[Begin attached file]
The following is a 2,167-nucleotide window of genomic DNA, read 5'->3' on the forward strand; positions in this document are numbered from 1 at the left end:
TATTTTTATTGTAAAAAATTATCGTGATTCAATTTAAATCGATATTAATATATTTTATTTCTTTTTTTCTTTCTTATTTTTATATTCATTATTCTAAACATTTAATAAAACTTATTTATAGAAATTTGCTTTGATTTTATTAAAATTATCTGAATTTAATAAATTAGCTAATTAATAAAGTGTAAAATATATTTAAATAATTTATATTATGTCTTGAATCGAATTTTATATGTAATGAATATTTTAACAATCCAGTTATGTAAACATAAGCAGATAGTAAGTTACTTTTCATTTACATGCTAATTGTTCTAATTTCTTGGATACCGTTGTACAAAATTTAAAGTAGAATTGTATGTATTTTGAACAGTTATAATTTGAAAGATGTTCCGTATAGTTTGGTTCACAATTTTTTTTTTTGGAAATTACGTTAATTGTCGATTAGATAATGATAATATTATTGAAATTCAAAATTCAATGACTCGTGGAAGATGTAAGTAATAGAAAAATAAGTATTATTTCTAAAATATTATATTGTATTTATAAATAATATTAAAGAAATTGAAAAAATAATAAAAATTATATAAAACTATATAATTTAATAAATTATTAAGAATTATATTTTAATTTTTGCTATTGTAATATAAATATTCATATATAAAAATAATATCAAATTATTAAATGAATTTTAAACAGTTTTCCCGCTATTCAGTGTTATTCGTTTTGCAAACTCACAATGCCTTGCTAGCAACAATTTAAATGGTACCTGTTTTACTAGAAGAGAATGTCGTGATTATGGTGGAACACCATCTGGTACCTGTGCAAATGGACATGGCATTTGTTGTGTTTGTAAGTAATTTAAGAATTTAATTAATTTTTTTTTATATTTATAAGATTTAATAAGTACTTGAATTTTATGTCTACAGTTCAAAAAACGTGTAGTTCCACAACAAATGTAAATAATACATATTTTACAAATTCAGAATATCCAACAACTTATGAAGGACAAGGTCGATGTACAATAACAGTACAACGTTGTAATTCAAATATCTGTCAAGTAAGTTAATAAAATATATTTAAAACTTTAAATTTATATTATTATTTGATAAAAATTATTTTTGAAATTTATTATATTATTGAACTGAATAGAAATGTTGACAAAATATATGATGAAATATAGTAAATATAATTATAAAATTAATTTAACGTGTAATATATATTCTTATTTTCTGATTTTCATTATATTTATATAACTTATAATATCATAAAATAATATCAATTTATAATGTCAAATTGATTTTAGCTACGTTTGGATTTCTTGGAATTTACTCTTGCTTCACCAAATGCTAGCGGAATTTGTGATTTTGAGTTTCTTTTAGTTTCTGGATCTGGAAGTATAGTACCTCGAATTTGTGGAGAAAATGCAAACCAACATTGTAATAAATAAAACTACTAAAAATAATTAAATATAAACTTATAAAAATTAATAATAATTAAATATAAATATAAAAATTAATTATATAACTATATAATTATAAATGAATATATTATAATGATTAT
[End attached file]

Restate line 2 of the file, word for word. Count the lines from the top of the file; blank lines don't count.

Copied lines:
TATTTTTATTGTAAAAAATTATCGTGATTCAATTTAAATCGATATTAATATATTTTATTTCTTTTTTTCTTTCTTATTTTTATATTCATTATTCTAAACATTTAATAAAACTTATTTATAGAAATTTGCTTTGATTTTATTAAAATTATCTGAATTTAATAAATTAGCTAATTAATAAAGTGTAAAATATATTTAAATAATTTATATTATGTCTTGAATCGAATTTTATATGTAATGAATATTTTAACAATCCAGTTATGTAAACATAAGCAGATAGTAAGTTACTTTTCATTTACATGCTAATTGTTCTAATTTCTTGGATACCGTTGTACAAAATTTAAAGTAGAATTGTATGTATTTTGAACAGTTATAATTTGAAAGATGTTCCGTATAGTTTGGTTCACAATTTTTTTTTTTGGAAATTACGTTAATTGTCGATTAGATAATGATAATATTATTGAAATTCAAAATTCAATGACTCGTGGAAGATGTAAGTAATAGAAAAATAAGTATTATTTCTAAAATATTATATTGTATTTATAAATAATATTAAAGAAATTGAAAAAATAATAAAAATTATATAAAACTATATAATTTAATAAATTATTAAGAATTATATTTTAATTTTTGCTATTGTAATATAAATATTCATATATAAAAATAATATCAAATTATTAAATGAATTTTAAACAGTTTTCCCGCTATTCAGTGTTATTCGTTTTGCAAACTCACAATGCCTTGCTAGCAACAATTTAAATGGTACCTGTTTTACTAGAAGAGAATGTCGTGATTATGGTGGAACACCATCTGGTACCTGTGCAAATGGACATGGCATTTGTTGTGTTTGTAAGTAATTTAAGAATTTAATTAATTTTTTTTTATATTTATAAGATTTAATAAGTACTTGAATTTTATGTCTACAGTTCAAAAAACGTGTAGTTCCACAACAAATGTAAATAATACATATTTTACAAATTCAGAATATCCAACAACTTATGAAGGACAAGGTCGATGTACAATAACAGTACAACGTTGTAATTCAAATATCTGTCAAGTAAGTTAATAAAATATATTTAAAACTTTAAATTTATATTATTATTTGATAAAAATTATTTTTGAAATTTATTATATTATTGAACTGAATAGAAATGTTGACAAAATATATGATGAAATATAGTAAATATAATTATAAAATTAATTTAACGTGTAATATATATTCTTATTTTCTGATTTTCATTATATTTATATAACTTATAATATCATAAAATAATATCAATTTATAATGTCAAATTGATTTTAGCTACGTTTGGATTTCTTGGAATTTACTCTTGCTTCACCAAATGCTAGCGGAATTTGTGATTTTGAGTTTCTTTTAGTTTCTGGATCTGGAAGTATAGTACCTCGAATTTGTGGAGAAAATGCAAACCAACATTGTAATAAATAAAACTACTAAAAATAATTAAATATAAACTTATAAAAATTAATAATAATTAAATATAAATATAAAAATTAATTATATAACTATATAATTATAAATGAATATATTATAATGATTAT